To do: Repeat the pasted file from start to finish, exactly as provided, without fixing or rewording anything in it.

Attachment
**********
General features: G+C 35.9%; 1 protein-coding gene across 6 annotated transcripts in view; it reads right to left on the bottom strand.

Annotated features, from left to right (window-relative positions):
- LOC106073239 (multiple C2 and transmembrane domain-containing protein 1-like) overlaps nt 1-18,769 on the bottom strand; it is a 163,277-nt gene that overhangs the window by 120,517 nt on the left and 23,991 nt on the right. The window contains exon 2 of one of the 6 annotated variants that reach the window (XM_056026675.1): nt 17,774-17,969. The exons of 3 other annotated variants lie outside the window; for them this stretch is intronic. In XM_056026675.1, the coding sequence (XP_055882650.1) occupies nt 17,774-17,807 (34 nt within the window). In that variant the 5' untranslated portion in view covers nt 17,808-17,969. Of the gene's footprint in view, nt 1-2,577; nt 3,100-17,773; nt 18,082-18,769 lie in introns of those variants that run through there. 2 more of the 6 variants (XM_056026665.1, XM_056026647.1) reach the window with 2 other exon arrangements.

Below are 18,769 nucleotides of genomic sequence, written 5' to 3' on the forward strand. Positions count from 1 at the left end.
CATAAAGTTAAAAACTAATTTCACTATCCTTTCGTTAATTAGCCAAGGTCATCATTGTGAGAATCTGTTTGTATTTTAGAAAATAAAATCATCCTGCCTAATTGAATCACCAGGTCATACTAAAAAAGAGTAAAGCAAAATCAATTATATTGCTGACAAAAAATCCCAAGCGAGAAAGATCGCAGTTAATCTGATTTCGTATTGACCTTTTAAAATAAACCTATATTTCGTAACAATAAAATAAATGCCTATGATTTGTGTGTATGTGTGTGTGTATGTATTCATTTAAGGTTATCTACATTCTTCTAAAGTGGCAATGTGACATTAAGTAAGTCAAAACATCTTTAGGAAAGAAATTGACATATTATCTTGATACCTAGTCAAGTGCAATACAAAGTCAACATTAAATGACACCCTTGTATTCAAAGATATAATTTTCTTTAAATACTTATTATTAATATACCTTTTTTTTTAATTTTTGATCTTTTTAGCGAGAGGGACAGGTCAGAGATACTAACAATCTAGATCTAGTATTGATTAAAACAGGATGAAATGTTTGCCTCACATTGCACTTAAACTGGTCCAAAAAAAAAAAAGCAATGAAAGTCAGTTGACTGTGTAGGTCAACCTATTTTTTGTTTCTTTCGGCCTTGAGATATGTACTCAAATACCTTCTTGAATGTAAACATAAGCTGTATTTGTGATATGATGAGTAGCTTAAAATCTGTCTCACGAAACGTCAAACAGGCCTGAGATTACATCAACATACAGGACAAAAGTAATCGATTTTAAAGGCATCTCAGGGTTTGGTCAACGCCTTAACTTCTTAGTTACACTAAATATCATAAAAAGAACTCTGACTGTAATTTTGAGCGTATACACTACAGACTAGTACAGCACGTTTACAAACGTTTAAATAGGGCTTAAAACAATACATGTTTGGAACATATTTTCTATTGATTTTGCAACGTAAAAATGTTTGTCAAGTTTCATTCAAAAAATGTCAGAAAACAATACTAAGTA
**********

General features: G+C 35.9%; 1 protein-coding gene across 6 annotated transcripts in view; it reads right to left on the bottom strand.

Annotated features, from left to right (window-relative positions):
- LOC106073239 (multiple C2 and transmembrane domain-containing protein 1-like) overlaps nt 1-18,769 on the bottom strand; it is a 163,277-nt gene that overhangs the window by 120,517 nt on the left and 23,991 nt on the right. The window contains exon 2 of one of the 6 annotated variants that reach the window (XM_056026675.1): nt 17,774-17,969. The exons of 3 other annotated variants lie outside the window; for them this stretch is intronic. In XM_056026675.1, the coding sequence (XP_055882650.1) occupies nt 17,774-17,807 (34 nt within the window). In that variant the 5' untranslated portion in view covers nt 17,808-17,969. Of the gene's footprint in view, nt 1-2,577; nt 3,100-17,773; nt 18,082-18,769 lie in introns of those variants that run through there. 2 more of the 6 variants (XM_056026665.1, XM_056026647.1) reach the window with 2 other exon arrangements.

Below are 18,769 nucleotides of genomic sequence, written 5' to 3' on the forward strand. Positions count from 1 at the left end.
CATAAAGTTAAAAACTAATTTCACTATCCTTTCGTTAATTAGCCAAGGTCATCATTGTGAGAATCTGTTTGTATTTTAGAAAATAAAATCATCCTGCCTAATTGAATCACCAGGTCATACTAAAAAAGAGTAAAGCAAAATCAATTATATTGCTGACAAAAAATCCCAAGCGAGAAAGATCGCAGTTAATCTGATTTCGTATTGACCTTTTAAAATAAACCTATATTTCGTAACAATAAAATAAATGCCTATGATTTGTGTGTATGTGTGTGTGTATGTATTCATTTAAGGTTATCTACATTCTTCTAAAGTGGCAATGTGACATTAAGTAAGTCAAAACATCTTTAGGAAAGAAATTGACATATTATCTTGATACCTAGTCAAGTGCAATACAAAGTCAACATTAAATGACACCCTTGTATTCAAAGATATAATTTTCTTTAAATACTTATTATTAATATACCTTTTTTTTTAATTTTTGATCTTTTTAGCGAGAGGGACAGGTCAGAGATACTAACAATCTAGATCTAGTATTGATTAAAACAGGATGAAATGTTTGCCTCACATTGCACTTAAACTGGTCCAAAAAAAAAAAAGCAATGAAAGTCAGTTGACTGTGTAGGTCAACCTATTTTTTGTTTCTTTCGGCCTTGAGATATGTACTCAAATACCTTCTTGAATGTAAACATAAGCTGTATTTGTGATATGATGAGTAGCTTAAAATCTGTCTCACGAAACGTCAAACAGGCCTGAGATTACATCAACATACAGGACAAAAGTAATCGATTTTAAAGGCATCTCAGGGTTTGGTCAACGCCTTAACTTCTTAGTTACACTAAATATCATAAAAAGAACTCTGACTGTAATTTTGAGCGTATACACTACAGACTAGTACAGCACGTTTACAAACGTTTAAATAGGGCTTAAAACAATACATGTTTGGAACATATTTTCTATTGATTTTGCAACGTAAAAATGTTTGTCAAGTTTCATTCAAAAAATGTCAGAAAACAATACTAAGTA